bInstanceVariable="bInstanceVar";
        System.out.println("class B");
        bInstance=this;
    }
}

class C extends B {
    public static void main(String args[]) {
        int instanceCount=0;
        C c = new C(); //Parent constructor will get call
        if(A.aInstance!=null){
            instanceCount++;
            System.out.println("Value of aInstanceVariable: "+A.aInstance.aInstanceVariable);

        }
        if(B.bInstance!=null){
            instanceCount++;
            System.out.println("Value of bInstanceVariable: "+B.bInstance.bInstanceVariable);
        }
        A a=A.aInstance;
        B b=B.bInstance;
        System.out.println("bInstanceVariable of B earlier: " + B.bInstance.bInstanceVariable);
        //Now we are changing the bInstanceVariable of c which is inherited from B
        c.bInstanceVariable="bInstance After modified by C";
        System.out.println("bInstanceVariable of B after: " + B.bInstance.bInstanceVariable);
        System.out.println("aInstanceVariable of A earlier: " + A.aInstance.aInstanceVariable);
        //Now we are changing the aInstanceVariable of c which is inherited from A
        c.aInstanceVariable="aInstance After modified by C";
        System.out.println("bInstanceVariable of A after: " + A.aInstance.aInstanceVariable);
    }
}

The output:

class A
class B
Value of aInstanceVariable: aInstanceVar
Value of bInstanceVariable: bInstanceVar
bInstanceVariable of B earlier: bInstanceVar
bInstanceVariable of B after: bInstance After modified by C
aInstanceVariable of A earlier: aInstanceVar
bInstanceVariable of A after: aInstance After modified by C

If you can notice, the super constructor is implicitly getting called each time if a subclass object is created, but since the new operator is used only once, there is only one object which is actually allocated the space. And by modifying the aInstanceVariable via C object c, we are actually changing the aInstanceVariable of aInstance. So it clearly proves that there is actually one object.

share|improve this answer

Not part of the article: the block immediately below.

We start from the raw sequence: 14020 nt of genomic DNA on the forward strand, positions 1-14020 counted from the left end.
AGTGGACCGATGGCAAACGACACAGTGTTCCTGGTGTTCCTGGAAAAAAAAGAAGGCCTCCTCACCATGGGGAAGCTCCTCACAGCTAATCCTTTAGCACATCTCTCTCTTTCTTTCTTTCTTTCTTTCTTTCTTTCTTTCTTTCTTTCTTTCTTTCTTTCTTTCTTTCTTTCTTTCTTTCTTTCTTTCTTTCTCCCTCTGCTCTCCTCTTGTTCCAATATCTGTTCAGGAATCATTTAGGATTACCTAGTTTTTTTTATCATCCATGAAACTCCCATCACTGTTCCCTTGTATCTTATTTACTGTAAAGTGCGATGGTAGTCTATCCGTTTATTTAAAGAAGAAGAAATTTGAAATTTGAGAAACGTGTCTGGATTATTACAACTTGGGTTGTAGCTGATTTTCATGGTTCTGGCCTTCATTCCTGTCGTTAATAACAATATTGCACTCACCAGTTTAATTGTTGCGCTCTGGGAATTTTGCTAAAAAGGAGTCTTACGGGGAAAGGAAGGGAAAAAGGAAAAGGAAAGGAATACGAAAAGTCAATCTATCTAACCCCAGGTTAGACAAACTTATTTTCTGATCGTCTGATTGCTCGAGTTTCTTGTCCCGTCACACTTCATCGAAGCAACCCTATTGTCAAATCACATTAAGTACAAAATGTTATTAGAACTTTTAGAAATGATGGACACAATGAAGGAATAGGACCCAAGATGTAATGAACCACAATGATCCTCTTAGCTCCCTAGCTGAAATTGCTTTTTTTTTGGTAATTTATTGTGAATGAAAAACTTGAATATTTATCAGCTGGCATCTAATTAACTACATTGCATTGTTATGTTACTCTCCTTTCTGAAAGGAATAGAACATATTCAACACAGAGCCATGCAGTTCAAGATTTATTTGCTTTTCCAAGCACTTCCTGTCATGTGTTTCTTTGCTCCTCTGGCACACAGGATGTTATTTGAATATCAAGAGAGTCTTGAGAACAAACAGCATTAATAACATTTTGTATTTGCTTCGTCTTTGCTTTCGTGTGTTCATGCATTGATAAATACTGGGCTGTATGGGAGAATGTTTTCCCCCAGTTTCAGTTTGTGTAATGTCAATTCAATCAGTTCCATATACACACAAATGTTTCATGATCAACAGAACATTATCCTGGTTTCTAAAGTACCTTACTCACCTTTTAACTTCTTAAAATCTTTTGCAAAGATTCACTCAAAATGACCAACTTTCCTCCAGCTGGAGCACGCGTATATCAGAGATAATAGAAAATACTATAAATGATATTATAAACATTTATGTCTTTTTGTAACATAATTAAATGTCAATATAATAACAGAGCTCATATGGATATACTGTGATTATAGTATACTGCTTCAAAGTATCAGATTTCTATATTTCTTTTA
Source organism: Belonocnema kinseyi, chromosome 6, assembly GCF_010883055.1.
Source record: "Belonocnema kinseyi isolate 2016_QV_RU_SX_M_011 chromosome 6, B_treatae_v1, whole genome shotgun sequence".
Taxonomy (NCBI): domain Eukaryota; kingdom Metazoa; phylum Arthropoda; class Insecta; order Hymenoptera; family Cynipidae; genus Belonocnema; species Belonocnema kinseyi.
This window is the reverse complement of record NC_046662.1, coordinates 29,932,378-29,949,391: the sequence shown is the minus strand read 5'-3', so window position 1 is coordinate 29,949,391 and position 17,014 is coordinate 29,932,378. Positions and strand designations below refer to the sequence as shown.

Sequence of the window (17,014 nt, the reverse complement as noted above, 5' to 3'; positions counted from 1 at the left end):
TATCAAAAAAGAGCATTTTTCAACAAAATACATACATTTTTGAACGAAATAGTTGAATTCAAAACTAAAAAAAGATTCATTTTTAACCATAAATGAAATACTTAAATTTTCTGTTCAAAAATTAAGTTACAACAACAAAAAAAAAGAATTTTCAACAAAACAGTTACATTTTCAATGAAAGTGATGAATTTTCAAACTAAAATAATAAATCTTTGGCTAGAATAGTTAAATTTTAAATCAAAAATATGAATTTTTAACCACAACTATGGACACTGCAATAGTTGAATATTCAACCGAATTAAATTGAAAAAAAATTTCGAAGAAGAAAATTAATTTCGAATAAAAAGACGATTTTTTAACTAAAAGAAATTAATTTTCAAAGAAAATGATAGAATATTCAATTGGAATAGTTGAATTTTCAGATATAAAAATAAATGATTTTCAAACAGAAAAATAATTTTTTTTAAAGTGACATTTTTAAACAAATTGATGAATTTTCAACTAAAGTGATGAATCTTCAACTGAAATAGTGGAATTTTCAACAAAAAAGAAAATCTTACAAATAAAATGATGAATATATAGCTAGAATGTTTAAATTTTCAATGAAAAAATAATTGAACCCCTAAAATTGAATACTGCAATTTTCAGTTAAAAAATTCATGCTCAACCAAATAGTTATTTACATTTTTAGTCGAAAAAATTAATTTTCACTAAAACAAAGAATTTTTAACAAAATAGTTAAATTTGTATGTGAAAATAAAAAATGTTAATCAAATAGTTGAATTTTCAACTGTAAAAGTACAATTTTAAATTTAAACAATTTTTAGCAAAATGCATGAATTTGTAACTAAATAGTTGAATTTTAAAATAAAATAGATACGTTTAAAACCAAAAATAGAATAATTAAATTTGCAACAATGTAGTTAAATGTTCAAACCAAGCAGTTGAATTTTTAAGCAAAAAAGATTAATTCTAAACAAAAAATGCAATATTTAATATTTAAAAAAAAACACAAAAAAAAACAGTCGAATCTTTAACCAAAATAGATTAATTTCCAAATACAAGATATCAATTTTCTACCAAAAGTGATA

Steps of object creation when you call a constructor to create object:

  1. Memory allocation using init is done. This init makes a system call to allocate memory for object creation.

  2. Then your constructor is called to initialize the object's fields.

  3. Then it calls super class constructor (If there's any super class) and Step 1 through 3 repeats.

What you see when you decompile a class file using javap shows different calls to be made. init makes system call to initialize memory allocation but object's field are initialized when constructor's code is run.

share|improve this answer

I am not sure how polymorphism/overriding works at the time of GC.

But it should be worth a try to override finalize method in all your classes and check when JVM exits main method.

  • If only C object is created, it should call finalize for 'C'.
  • If all A,B, C object is created, it should call finalize for A,B, C.

I think this is simplest check you can apply.

class A {
    A() {
        //Super(); 
        System.out.println("class A");
    }

    public void finalize(){
    System.out.println("Class A object destroyed");
    }
}
class B extends A {
    B() {
       //Super(); 
        System.out.println("class B");
    }

    public void finalize(){
    System.out.println("Class B object destroyed");
    }
}
class C extends B {
    public static void main(String args[]) {
        C c = new C(); //Parent constructor will get call 
    }

    public void finalize(){
    System.out.println("Class C object destroyed");
    } 
}
share|improve this answer

I agree with the previously posted answers, but want to add a reference to the ultimate authority on this issue, the Java Language Specification.

The expression new C() is a "Class Instance Creation Expression". Section 15.9.4 Run-time Evaluation of Class Instance Creation Expressions describes the run time steps involved in creating an object. Note that it refers to "the object", and only allocates space once, but states "Next, the selected constructor of the specified class type is invoked. This results in invoking at least one constructor for each superclass of the class type."

This all becomes much clearer by distinguishing between creating a new object, and invoking a constructor. Invoking a constructor only does part of object creation, the part that runs initializers, superclass constructors, and the body of the constructor. Because a C is also a B, the B constructor has to run during creation of a C.

share|improve this answer
How many number of Object is created in this case.

When you create an instance of Class C by C cInstance = new C(); a single instance(Object) of Class C is creates(None of A and B). However since C extends B and B extends A, C will have all the methods of Class A and B(Actually depends on access modifiers used but lets say for this case they are public or default).

If one object is created then how internally Super() is calling Parent class Constructor
. How Super is able to call parent class constructor.

That is how inheritance works. When a new object is created it will call it's super class constructor and that super class will call it's super class constructor and so on. In other ordinary function you have to explicitly call super(). So calling super class constructor goes bottom-up fashion while execution goes top-down fashion of the inheritance hierarchy tree

share|improve this answer

Your Answer

 
discard

By posting your answer, you agree to the privacy policy and terms of service.

Not the answer you're looking for? Browse other questions tagged or ask your own question.